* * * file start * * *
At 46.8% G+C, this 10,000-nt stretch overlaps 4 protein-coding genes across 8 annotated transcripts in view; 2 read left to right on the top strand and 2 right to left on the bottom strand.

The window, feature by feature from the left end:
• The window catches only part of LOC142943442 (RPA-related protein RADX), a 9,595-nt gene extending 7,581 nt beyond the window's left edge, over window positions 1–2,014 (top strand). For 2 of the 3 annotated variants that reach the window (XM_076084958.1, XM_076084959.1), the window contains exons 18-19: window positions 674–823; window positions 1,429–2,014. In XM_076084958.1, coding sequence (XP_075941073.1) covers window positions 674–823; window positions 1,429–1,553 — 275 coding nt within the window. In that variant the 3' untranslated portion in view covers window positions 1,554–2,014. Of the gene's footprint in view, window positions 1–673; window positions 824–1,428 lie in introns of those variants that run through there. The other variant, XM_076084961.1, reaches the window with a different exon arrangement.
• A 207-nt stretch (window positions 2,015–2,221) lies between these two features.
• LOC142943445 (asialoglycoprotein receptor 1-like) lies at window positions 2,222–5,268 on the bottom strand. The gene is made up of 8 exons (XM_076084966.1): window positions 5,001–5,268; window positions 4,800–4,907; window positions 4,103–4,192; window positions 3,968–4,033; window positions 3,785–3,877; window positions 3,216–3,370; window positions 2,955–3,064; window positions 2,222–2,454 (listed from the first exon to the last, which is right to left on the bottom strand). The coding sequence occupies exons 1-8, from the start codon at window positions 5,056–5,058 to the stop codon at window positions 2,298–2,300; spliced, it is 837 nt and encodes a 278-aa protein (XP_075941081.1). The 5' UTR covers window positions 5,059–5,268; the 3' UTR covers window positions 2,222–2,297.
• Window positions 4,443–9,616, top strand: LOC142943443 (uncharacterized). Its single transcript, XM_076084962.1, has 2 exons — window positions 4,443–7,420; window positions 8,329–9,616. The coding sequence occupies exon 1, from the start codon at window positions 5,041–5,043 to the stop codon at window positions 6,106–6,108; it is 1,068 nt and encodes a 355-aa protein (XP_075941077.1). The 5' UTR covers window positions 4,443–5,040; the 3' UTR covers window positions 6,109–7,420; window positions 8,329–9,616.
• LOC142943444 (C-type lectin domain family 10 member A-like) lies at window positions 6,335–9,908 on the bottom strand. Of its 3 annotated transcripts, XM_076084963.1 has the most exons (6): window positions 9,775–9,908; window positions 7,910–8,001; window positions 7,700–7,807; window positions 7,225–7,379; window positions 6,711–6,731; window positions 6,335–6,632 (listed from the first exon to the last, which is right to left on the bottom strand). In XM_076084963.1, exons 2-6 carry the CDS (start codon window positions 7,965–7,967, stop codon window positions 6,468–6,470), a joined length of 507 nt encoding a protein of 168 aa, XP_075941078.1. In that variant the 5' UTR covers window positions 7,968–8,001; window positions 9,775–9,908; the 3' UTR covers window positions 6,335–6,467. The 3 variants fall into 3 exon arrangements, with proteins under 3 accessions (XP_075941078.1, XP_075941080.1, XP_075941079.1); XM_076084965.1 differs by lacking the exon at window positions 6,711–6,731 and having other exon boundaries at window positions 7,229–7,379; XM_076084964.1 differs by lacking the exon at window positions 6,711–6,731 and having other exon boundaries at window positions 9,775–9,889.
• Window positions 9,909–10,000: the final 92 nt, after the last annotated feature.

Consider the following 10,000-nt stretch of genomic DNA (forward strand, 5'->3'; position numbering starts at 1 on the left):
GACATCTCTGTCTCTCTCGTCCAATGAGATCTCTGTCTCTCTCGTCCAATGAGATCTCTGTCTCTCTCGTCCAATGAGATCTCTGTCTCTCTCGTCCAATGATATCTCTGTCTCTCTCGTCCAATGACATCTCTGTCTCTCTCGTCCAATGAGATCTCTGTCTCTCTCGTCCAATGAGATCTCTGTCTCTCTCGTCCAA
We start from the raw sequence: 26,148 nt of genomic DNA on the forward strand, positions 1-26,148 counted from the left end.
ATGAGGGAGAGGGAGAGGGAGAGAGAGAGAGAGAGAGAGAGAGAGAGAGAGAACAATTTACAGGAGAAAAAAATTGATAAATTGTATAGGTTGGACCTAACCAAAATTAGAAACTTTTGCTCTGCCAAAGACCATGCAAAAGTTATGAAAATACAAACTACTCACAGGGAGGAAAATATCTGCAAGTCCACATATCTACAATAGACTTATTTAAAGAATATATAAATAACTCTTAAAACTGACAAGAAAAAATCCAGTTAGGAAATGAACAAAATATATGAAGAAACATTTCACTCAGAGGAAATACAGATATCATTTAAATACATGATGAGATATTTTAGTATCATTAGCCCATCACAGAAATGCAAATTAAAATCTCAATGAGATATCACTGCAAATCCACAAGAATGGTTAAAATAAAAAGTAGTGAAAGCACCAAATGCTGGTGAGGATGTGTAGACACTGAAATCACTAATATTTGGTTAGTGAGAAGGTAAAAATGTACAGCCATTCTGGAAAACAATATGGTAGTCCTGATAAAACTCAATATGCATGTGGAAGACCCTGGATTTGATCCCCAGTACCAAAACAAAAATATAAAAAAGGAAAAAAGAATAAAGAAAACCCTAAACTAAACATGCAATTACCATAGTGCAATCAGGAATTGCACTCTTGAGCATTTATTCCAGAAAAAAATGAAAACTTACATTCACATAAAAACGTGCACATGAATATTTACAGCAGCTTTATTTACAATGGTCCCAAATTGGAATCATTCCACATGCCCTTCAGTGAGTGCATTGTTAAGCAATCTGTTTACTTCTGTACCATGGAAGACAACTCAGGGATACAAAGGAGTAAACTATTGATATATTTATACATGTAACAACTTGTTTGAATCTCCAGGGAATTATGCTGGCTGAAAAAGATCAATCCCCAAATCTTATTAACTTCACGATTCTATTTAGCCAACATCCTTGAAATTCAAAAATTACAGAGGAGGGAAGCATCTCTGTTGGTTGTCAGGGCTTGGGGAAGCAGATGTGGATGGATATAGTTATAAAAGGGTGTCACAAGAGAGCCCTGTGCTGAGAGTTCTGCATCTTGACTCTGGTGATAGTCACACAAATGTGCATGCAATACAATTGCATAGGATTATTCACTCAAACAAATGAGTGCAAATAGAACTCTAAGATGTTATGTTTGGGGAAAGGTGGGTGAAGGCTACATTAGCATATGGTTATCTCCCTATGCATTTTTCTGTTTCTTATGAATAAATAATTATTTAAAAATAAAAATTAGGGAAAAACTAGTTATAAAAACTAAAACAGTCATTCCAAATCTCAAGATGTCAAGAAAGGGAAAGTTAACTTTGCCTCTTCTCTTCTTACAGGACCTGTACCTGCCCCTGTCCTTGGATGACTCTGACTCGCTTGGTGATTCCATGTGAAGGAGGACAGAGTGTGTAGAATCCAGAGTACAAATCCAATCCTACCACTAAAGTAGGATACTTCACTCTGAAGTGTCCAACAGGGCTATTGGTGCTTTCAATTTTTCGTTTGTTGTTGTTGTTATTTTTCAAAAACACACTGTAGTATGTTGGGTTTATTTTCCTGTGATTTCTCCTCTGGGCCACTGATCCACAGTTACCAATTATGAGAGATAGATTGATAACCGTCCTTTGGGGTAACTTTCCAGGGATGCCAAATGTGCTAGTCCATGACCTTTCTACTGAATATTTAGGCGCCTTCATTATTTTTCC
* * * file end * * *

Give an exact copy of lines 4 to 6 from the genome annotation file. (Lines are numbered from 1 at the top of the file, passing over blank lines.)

• A 207-nt stretch (window positions 2,015–2,221) lies between these two features.
• LOC142943445 (asialoglycoprotein receptor 1-like) lies at window positions 2,222–5,268 on the bottom strand. The gene is made up of 8 exons (XM_076084966.1): window positions 5,001–5,268; window positions 4,800–4,907; window positions 4,103–4,192; window positions 3,968–4,033; window positions 3,785–3,877; window positions 3,216–3,370; window positions 2,955–3,064; window positions 2,222–2,454 (listed from the first exon to the last, which is right to left on the bottom strand). The coding sequence occupies exons 1-8, from the start codon at window positions 5,056–5,058 to the stop codon at window positions 2,298–2,300; spliced, it is 837 nt and encodes a 278-aa protein (XP_075941081.1). The 5' UTR covers window positions 5,059–5,268; the 3' UTR covers window positions 2,222–2,297.
• Window positions 4,443–9,616, top strand: LOC142943443 (uncharacterized). Its single transcript, XM_076084962.1, has 2 exons — window positions 4,443–7,420; window positions 8,329–9,616. The coding sequence occupies exon 1, from the start codon at window positions 5,041–5,043 to the stop codon at window positions 6,106–6,108; it is 1,068 nt and encodes a 355-aa protein (XP_075941077.1). The 5' UTR covers window positions 4,443–5,040; the 3' UTR covers window positions 6,109–7,420; window positions 8,329–9,616.